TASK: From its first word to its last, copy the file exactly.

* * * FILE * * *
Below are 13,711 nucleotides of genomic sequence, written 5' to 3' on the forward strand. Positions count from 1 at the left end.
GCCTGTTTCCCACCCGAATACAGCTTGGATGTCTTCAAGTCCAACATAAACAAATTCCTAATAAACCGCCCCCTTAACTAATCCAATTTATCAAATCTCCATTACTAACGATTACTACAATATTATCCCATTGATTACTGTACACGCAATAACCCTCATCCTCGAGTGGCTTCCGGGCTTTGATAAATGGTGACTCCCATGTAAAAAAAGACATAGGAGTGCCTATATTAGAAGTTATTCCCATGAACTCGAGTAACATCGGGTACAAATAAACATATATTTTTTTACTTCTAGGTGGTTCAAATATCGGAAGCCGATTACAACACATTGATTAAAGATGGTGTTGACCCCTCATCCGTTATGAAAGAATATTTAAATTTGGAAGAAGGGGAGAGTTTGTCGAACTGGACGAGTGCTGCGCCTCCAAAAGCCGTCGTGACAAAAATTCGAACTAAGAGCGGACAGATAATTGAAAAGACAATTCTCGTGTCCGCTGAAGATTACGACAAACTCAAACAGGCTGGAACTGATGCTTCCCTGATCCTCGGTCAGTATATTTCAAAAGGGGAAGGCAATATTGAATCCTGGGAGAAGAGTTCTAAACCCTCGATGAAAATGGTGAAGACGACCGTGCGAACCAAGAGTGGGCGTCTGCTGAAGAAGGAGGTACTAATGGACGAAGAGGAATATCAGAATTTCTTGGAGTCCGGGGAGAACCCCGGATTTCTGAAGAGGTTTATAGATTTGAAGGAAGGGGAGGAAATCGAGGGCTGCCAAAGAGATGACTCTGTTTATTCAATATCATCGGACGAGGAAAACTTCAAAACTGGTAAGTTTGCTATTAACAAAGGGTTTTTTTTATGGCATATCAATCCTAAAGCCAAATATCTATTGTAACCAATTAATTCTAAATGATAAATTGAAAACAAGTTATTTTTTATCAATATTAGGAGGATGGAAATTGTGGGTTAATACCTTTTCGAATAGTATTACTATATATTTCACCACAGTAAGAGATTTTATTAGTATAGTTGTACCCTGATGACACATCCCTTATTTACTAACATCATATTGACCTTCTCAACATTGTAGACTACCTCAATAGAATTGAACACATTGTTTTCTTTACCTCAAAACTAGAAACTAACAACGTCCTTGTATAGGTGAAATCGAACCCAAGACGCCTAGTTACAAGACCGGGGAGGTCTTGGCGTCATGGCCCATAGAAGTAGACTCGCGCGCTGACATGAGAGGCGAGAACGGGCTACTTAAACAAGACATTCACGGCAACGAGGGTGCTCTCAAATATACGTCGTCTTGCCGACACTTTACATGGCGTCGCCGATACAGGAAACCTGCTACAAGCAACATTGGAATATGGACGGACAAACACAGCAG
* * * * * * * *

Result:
Below are 13,711 nucleotides of genomic sequence, written 5' to 3' on the forward strand. Positions count from 1 at the left end.
GCCTGTTTCCCACCCGAATACAGCTTGGATGTCTTCAAGTCCAACATAAACAAATTCCTAATAAACCGCCCCCTTAACTAATCCAATTTATCAAATCTCCATTACTAACGATTACTACAATATTATCCCATTGATTACTGTACACGCAATAACCCTCATCCTCGAGTGGCTTCCGGGCTTTGATAAATGGTGACTCCCATGTAAAAAAAGACATAGGAGTGCCTATATTAGAAGTTATTCCCATGAACTCGAGTAACATCGGGTACAAATAAACATATATTTTTTTACTTCTAGGTGGTTCAAATATCGGAAGCCGATTACAACACATTGATTAAAGATGGTGTTGACCCCTCATCCGTTATGAAAGAATATTTAAATTTGGAAGAAGGGGAGAGTTTGTCGAACTGGACGAGTGCTGCGCCTCCAAAAGCCGTCGTGACAAAAATTCGAACTAAGAGCGGACAGATAATTGAAAAGACAATTCTCGTGTCCGCTGAAGATTACGACAAACTCAAACAGGCTGGAACTGATGCTTCCCTGATCCTCGGTCAGTATATTTCAAAAGGGGAAGGCAATATTGAATCCTGGGAGAAGAGTTCTAAACCCTCGATGAAAATGGTGAAGACGACCGTGCGAACCAAGAGTGGGCGTCTGCTGAAGAAGGAGGTACTAATGGACGAAGAGGAATATCAGAATTTCTTGGAGTCCGGGGAGAACCCCGGATTTCTGAAGAGGTTTATAGATTTGAAGGAAGGGGAGGAAATCGAGGGCTGCCAAAGAGATGACTCTGTTTATTCAATATCATCGGACGAGGAAAACTTCAAAACTGGTAAGTTTGCTATTAACAAAGGGTTTTTTTTATGGCATATCAATCCTAAAGCCAAATATCTATTGTAACCAATTAATTCTAAATGATAAATTGAAAACAAGTTATTTTTTATCAATATTAGGAGGATGGAAATTGTGGGTTAATACCTTTTCGAATAGTATTACTATATATTTCACCACAGTAAGAGATTTTATTAGTATAGTTGTACCCTGATGACACATCCCTTATTTACTAACATCATATTGACCTTCTCAACATTGTAGACTACCTCAATAGAATTGAACACATTGTTTTCTTTACCTCAAAACTAGAAACTAACAACGTCCTTGTATAGGTGAAATCGAACCCAAGACGCCTAGTTACAAGACCGGGGAGGTCTTGGCGTCATGGCCCATAGAAGTAGACTCGCGCGCTGACATGAGAGGCGAGAACGGGCTACTTAAACAAGACATTCACGGCAACGAGGGTGCTCTCAAATATACGTCGTCTTGCCGACACTTTACATGGCGTCGCCGATACAGGAAACCTGCTACAAGCAACATTGGAATATGGACGGACAAACACAGCAG